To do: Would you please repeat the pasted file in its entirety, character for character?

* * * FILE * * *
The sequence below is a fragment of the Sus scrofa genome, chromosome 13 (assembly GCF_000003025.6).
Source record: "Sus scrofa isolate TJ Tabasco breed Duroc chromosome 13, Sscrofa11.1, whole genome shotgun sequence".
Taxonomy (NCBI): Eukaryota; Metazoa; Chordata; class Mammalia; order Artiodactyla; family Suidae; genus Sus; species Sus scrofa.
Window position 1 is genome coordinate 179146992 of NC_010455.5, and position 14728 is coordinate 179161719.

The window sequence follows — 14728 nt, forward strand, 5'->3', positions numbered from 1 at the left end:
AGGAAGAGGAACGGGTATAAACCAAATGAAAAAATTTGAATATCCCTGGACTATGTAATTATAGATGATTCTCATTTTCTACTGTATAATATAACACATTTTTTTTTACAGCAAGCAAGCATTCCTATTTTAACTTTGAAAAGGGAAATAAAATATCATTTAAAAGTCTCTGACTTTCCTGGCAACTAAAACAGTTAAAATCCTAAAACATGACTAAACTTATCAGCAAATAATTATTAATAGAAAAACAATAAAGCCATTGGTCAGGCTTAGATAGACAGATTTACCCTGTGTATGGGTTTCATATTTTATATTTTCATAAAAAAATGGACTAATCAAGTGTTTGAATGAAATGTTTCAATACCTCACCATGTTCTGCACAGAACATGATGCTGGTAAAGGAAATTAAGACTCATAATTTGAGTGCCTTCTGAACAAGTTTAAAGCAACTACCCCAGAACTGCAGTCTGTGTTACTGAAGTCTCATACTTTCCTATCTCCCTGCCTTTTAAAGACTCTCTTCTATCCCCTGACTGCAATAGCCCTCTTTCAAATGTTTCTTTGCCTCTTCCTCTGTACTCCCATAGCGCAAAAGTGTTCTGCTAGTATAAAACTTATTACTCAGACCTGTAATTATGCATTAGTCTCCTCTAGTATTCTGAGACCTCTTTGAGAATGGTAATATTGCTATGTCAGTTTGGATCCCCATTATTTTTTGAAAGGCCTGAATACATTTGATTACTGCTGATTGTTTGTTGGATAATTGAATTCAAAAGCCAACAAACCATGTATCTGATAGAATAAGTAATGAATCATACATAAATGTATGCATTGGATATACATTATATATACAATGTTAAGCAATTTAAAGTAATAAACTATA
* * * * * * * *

The sequence below is a fragment of the Sus scrofa genome, chromosome 13 (assembly GCF_000003025.6).
Source record: "Sus scrofa isolate TJ Tabasco breed Duroc chromosome 13, Sscrofa11.1, whole genome shotgun sequence".
Taxonomy (NCBI): Eukaryota; Metazoa; Chordata; class Mammalia; order Artiodactyla; family Suidae; genus Sus; species Sus scrofa.
Window position 1 is genome coordinate 179146992 of NC_010455.5, and position 14728 is coordinate 179161719.

The window sequence follows — 14728 nt, forward strand, 5'->3', positions numbered from 1 at the left end:
AGGAAGAGGAACGGGTATAAACCAAATGAAAAAATTTGAATATCCCTGGACTATGTAATTATAGATGATTCTCATTTTCTACTGTATAATATAACACATTTTTTTTTACAGCAAGCAAGCATTCCTATTTTAACTTTGAAAAGGGAAATAAAATATCATTTAAAAGTCTCTGACTTTCCTGGCAACTAAAACAGTTAAAATCCTAAAACATGACTAAACTTATCAGCAAATAATTATTAATAGAAAAACAATAAAGCCATTGGTCAGGCTTAGATAGACAGATTTACCCTGTGTATGGGTTTCATATTTTATATTTTCATAAAAAAATGGACTAATCAAGTGTTTGAATGAAATGTTTCAATACCTCACCATGTTCTGCACAGAACATGATGCTGGTAAAGGAAATTAAGACTCATAATTTGAGTGCCTTCTGAACAAGTTTAAAGCAACTACCCCAGAACTGCAGTCTGTGTTACTGAAGTCTCATACTTTCCTATCTCCCTGCCTTTTAAAGACTCTCTTCTATCCCCTGACTGCAATAGCCCTCTTTCAAATGTTTCTTTGCCTCTTCCTCTGTACTCCCATAGCGCAAAAGTGTTCTGCTAGTATAAAACTTATTACTCAGACCTGTAATTATGCATTAGTCTCCTCTAGTATTCTGAGACCTCTTTGAGAATGGTAATATTGCTATGTCAGTTTGGATCCCCATTATTTTTTGAAAGGCCTGAATACATTTGATTACTGCTGATTGTTTGTTGGATAATTGAATTCAAAAGCCAACAAACCATGTATCTGATAGAATAAGTAATGAATCATACATAAATGTATGCATTGGATATACATTATATATACAATGTTAAGCAATTTAAAGTAATAAACTATA